The stalling out of MeToo reflects the ending of the vulnerable phase of the 15-year cultural excitement cycle, as people are pretty close to getting back to baseline energy levels, after suffering in the refractory period since 2015. Each of the phases lasts 5 years, so we're on the last one for this phase.

In an earlier post, I detailed the history of feminism over the course of multiple excitement cycles, showing how the concerns and attitudes regularly repeat during each of the phases. During the manic, invincible phase, feminism is exhibitionistic, sex-positive, and agency-granting toward women. When excitement levels collapse during the vulnerable phase, feminism focuses on victimhood, feels like all sexuality is rape-y, and denies women agency. Finally when their levels restore to baseline during the restless, warm-up phase, they're in between -- done with victimhood, but not yet so exhibitionistic, more like coming out of their shell, getting flirty and feisty, and getting to know the opposite sex all over again.

During the Kavanaugh hearings, I noted how the Slutwalk-era feminists were ignoring the MeToo hysteria over the supposed rapist-nominee, since the "you go girl" feminists of the early 2010s wanted no part of a narrative about how powerless women were, how they need rescuing from the big scary men, and the overall tone of sex as dangerous rather than liberating. But during that height of MeToo, they were in the distinct minority, a shrinking holdover from the ever-receding world of Slutwalk and the No Pants Subway Ride.

The Kavanaugh hearings were so over-the-top hysterical, that they forced people's vulnerable feelings to hit rock bottom. After that, they can only drift upwards toward a normal baseline, and we're in the process of that already.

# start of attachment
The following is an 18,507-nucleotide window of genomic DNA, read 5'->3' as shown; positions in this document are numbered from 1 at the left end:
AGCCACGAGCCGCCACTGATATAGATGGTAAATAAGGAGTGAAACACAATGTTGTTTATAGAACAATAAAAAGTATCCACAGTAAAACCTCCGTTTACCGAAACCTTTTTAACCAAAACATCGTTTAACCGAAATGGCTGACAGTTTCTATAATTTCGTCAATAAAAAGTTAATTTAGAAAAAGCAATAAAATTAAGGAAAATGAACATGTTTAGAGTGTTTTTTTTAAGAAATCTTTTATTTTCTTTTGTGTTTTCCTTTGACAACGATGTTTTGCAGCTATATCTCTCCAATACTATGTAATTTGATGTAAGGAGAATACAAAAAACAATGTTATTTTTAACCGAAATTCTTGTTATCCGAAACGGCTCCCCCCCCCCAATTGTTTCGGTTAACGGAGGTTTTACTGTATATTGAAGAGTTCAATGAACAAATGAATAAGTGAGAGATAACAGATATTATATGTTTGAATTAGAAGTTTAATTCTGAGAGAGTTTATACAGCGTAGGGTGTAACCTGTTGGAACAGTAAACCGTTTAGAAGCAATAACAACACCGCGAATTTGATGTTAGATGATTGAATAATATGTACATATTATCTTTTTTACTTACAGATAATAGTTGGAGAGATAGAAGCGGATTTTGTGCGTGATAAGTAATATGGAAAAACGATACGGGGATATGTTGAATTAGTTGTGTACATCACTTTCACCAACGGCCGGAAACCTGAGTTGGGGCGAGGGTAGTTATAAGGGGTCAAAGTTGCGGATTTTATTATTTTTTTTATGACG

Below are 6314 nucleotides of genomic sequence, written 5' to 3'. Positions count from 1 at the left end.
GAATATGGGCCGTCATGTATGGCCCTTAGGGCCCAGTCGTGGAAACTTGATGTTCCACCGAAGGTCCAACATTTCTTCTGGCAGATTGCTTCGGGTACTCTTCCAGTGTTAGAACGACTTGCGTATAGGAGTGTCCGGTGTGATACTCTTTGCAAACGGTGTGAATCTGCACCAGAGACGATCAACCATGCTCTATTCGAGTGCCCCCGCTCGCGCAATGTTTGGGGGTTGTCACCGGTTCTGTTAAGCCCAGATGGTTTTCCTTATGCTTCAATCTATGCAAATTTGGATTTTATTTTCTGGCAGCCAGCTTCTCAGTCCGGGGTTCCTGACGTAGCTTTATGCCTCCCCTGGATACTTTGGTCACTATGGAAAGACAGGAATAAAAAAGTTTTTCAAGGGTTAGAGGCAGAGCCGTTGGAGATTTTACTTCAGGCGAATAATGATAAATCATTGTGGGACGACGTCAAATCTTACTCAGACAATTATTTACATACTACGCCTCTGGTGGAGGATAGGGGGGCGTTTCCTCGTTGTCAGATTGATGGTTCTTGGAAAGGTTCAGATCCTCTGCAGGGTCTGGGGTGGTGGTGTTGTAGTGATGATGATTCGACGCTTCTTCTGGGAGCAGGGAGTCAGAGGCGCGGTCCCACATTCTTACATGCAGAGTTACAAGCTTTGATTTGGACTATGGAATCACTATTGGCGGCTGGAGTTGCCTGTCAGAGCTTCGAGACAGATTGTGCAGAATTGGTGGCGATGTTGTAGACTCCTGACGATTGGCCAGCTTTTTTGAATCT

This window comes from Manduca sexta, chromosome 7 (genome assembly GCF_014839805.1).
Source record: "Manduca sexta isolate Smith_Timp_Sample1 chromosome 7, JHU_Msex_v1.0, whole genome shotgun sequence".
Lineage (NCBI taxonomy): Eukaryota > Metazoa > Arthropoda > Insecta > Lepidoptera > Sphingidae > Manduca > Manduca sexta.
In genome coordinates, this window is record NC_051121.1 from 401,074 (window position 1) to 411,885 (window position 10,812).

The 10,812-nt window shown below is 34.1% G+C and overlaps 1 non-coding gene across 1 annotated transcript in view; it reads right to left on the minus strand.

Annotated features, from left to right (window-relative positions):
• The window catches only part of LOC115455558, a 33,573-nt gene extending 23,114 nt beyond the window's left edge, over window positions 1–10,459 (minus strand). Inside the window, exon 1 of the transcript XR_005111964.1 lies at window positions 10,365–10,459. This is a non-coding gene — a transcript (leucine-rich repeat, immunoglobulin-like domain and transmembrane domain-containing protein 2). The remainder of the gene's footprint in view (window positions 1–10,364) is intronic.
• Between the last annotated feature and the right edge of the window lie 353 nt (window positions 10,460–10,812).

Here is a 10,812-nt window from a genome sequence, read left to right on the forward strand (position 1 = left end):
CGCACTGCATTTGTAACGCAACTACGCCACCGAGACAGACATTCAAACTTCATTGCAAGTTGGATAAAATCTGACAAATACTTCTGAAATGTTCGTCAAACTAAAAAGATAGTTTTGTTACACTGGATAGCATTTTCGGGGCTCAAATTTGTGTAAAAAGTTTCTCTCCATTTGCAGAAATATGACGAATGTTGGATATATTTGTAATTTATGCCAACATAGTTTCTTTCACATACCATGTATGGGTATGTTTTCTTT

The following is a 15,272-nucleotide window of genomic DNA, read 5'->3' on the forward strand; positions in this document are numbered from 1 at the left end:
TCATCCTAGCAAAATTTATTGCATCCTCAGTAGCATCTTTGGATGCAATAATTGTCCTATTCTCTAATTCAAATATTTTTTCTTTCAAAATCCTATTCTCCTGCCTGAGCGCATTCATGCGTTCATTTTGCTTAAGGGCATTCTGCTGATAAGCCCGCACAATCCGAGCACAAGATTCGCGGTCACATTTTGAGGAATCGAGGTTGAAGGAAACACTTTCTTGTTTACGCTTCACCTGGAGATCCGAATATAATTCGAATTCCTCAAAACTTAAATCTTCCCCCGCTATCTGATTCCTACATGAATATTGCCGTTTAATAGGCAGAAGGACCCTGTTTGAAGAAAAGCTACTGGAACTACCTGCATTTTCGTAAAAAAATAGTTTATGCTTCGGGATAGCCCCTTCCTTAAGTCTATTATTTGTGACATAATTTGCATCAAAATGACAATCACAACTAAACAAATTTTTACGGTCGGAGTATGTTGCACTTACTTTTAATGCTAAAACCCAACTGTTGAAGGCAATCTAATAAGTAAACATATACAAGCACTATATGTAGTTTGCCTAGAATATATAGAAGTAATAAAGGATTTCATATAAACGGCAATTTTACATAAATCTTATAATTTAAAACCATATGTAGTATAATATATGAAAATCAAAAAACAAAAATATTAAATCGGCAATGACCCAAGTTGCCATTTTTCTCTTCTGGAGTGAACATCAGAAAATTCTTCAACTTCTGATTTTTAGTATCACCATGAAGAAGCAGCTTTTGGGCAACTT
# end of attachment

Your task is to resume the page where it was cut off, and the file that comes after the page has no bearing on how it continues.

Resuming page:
We've seen similar rock-bottom moments for other moral panics of this vulnerable period, which seems to give rise to them in all sorts of domains, not just dating-and-mating. The peaks of moral panics striking during the vulnerable phase of the cycle is a topic for another more detailed historical post, though.

The whole Alt-Right / white supremacy / everyone's a Nazi panic began during the 2015-16 election season, and hit rock bottom with the media hoax against the Covington high school kids. Whining about everyone and everything being racist is only going to get more tiresome during the remainder of this year, and although that may not keep some from beating a dead horse in 2020, it will not result in the hysterical panics that we've had to suffer through since 2015.

Then there was the whole "Russia's working to undo America" hysteria, and that hit rock bottom when the Mueller report's findings were announced. More accurately, it "is hitting" rock bottom, since it'll take some time for the "full report" to come out, etc etc etc., but it's basically done. Again, some fools may run with it in 2020, but it will not resonate like it has since 2016.

As people stop feeling so vulnerable -- so sensitive to external stimulation that everyone else is somehow victimizing them just by existing -- they won't be so susceptible to these hysterical panics anymore, or at least for the next 10 years (two phases of the cycle, until the next vulnerable phase hits around 2030).

In the meantime, we can look forward to a new restless warm-up phase beginning around next year. The last time we were in that phase was 2005-09, after the early 2000s vulnerable phase of Law & Order: SVU, emo music, the Catholic Church sex abuse scandal, 9/11, the Valerie Plame affair, and "everyone who voted for Bushitler is a Nazi".

In contrast to the first half of the 2000s, the second half was way more do-whatever, anything goes, hold nothing sacred or taboo, experiment, play around, and don't give a fuck. Raunchy anarchic Family Guy humor came into the mainstream after being an obscure cult hit during the early 2000s, the Game / Pickup Artist phenomenon showed that people didn't feel sex was icky or dangerous, American Apparel ads, pop music got more flirtatious instead of distancing, young people began packing dance clubs as a neo-disco atmosphere took over, and the Left stopped taking itself so seriously and moralistically, as shown by the viral hit site Stuff White People Like (which ended, fittingly enough, in 2010, as the manic phase replaced the warm-up phase).

It may not feel like it right now, but before you know it, there will be no more "Girls Like You" and "Happier" songs on the radio, but flippant and decadent indie hits just like the last time around: